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Features

Kobasew's Frozen Moment

Tuesday, 04.06.2010 / 12:22 PM / Minnesota Wild | Features
By Dan Myers  - Special to Wild.com
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Kobasew\'s Frozen Moment

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One of new General Manager Chuck Fletcher's first moves was to bring in a former Boston College star and Boston Bruin Chuck Kobasew, who nine years ago this week,  capped one of the most decorated single seasons in NCAA Hockey history with a national championship.

Kobasew only played one season at B.C., but in less than six months, accomplished more than most do in a four-year college career. That season, not only did did the Eagles capture just their second national title in school history, they also won both the regular season and playoff championships in Hockey East, as well as the Beanpot.

For his efforts, Kobasew was named the Frozen Four Most Valuable Player, scoring two goals in a win against Michigan in the semifinals and adding a goal and an assist versus North Dakota in the championship.

That championship team also had future NHL stars Brian Gionta, Rob Scuderi and Brooks Orpik, in addition to former Wild forward Krys Kolanos. The season as a whole was a whirlwind for Kobasew, who finished third on the team in points with 49. His 27 goals were second on the team, six behind Gionta, who was a senior\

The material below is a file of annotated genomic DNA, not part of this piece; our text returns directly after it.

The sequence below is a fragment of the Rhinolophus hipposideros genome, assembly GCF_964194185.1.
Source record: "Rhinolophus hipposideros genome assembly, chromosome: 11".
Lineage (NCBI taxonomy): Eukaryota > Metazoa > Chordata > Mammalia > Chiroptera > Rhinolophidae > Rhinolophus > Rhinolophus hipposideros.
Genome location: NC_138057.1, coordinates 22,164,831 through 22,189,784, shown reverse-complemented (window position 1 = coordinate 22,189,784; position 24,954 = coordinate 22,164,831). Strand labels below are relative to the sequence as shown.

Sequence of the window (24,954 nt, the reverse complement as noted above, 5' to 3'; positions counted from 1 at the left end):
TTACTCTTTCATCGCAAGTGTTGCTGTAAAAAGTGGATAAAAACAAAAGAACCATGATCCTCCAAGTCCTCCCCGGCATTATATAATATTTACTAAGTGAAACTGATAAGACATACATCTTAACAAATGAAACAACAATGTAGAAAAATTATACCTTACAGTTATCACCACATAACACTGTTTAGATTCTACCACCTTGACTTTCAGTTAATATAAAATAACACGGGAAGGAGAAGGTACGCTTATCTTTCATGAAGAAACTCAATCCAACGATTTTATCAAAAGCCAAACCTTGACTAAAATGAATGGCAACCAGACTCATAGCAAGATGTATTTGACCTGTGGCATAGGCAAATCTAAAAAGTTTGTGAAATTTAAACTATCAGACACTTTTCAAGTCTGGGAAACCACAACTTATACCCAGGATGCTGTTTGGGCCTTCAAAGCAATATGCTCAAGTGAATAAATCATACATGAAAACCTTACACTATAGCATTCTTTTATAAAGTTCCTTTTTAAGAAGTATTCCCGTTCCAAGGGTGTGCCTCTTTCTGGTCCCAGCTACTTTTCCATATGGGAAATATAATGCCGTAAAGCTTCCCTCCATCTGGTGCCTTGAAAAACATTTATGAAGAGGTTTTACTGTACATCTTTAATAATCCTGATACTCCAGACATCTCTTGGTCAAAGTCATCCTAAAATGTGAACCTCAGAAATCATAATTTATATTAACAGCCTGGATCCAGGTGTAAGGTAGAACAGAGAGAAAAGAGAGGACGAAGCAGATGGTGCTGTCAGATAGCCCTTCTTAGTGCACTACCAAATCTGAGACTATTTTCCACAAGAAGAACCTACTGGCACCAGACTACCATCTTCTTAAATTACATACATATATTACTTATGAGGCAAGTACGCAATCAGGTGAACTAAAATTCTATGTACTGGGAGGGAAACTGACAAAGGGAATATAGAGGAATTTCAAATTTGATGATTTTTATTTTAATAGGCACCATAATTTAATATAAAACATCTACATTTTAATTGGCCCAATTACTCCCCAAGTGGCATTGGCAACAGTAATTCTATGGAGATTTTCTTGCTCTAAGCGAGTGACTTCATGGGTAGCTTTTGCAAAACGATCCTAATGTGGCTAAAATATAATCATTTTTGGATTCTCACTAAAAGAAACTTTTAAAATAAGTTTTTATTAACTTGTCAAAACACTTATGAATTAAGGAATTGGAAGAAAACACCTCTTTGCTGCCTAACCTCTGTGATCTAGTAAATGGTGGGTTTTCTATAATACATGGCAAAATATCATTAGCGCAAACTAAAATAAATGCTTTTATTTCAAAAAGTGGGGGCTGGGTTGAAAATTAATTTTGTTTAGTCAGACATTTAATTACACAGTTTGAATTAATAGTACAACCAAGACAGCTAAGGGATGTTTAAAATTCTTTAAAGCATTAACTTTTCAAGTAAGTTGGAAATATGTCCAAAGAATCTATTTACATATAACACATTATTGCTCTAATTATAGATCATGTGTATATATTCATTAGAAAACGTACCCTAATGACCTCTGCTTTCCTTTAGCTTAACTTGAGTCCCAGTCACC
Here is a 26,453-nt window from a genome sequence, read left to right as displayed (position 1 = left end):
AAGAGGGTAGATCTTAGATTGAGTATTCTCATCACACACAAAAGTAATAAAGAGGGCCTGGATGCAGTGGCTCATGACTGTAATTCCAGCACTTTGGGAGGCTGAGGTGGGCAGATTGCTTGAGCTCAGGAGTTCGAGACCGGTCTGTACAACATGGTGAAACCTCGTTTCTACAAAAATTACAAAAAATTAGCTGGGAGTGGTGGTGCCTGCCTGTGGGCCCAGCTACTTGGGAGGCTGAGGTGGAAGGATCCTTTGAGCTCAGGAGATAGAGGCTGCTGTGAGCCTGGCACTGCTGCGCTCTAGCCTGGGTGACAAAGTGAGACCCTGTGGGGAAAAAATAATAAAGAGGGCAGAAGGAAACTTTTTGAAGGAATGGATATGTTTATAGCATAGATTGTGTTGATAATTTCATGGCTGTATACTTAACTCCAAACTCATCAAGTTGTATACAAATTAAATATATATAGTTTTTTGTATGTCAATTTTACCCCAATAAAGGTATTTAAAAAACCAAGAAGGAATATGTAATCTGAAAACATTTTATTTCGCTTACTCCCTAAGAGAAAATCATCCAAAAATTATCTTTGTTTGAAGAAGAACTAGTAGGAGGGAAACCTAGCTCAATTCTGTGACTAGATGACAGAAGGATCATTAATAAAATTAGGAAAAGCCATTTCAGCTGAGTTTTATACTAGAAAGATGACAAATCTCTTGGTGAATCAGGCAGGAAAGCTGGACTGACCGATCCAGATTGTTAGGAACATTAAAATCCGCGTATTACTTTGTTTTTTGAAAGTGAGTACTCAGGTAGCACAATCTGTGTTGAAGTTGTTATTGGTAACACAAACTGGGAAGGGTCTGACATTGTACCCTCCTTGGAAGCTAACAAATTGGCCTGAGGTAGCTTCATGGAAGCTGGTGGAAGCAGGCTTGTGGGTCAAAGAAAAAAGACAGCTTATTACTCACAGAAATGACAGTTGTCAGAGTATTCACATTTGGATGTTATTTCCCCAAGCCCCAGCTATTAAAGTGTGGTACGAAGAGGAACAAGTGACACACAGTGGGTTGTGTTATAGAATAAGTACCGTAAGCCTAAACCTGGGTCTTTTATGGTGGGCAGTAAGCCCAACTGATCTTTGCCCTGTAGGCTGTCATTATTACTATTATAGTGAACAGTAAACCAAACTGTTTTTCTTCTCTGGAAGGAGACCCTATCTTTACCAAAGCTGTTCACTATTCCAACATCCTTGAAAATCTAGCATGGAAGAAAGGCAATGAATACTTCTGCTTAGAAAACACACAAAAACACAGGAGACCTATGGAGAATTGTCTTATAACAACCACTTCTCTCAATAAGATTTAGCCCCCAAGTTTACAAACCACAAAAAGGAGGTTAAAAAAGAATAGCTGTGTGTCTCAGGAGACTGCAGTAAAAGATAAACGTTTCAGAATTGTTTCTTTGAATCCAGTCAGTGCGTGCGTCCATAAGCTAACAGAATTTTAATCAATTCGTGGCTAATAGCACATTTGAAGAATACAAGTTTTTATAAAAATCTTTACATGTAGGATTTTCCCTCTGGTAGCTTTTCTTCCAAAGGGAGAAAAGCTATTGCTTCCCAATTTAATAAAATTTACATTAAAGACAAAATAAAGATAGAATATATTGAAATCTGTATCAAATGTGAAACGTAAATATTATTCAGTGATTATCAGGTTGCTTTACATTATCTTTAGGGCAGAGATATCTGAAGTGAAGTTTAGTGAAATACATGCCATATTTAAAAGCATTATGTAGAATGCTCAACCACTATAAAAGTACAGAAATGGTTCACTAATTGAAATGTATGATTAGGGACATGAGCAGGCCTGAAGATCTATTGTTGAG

"Definitely a fun year. We had a good team," Kobasew said. "We had a lot of good veteran players that I was able to learn from, and we were able to have some success."

One of the unique experiences for Kobasew that season was winning the Beanpot, a tournament where BC faces cross town rivals Boston University, Northeastern and Harvard for the right to call themselves the best in The Hub. The Osoyoos, British Columbia native had no idea what the trophy was before heading cross-continent to Boston, where it's a hockey ritual each winter. The tournament has been held each season since 1952-53.

"It's a big deal, especially in the New England area," Kobasew said. "I didn't know anything until I got thrown into the mix there. It was a great experience, playing at the Garden in front of a packed house."

BU had won the Beanpot six straight years before Kobasew's arrival, and won it the two years after his departure.

"Boston University had quite the following," Kobasew said. "The two schools are only about 10 minutes apart. One's in the city, one's in the suburbs, so there's always been that rivalry there."

The Frozen Four that year was a little bitter sweet, however. En route to the national title, the Eagles defeated Michigan (Kobasew's favorite team growing up) and North Dakota (the team that finished second in recruiting Kobasew the previous year).

"It was one of my first opportunities to play in front of 18,000 fans," Kobasew said. "I had never experienced anything like that in juniors."

Just one year earlier, after Kobasew had chosen BC over UND, the Fighting Sioux and the Eagles had played in the national championship game. North Dakota won that game.

"You're left wondering, 'Did I make the right decision?'" Kobasew said.

That question was answered the following season, with Kobasew leading the way, when BC won 3-2 in overtime.

"I guess I made the right call."




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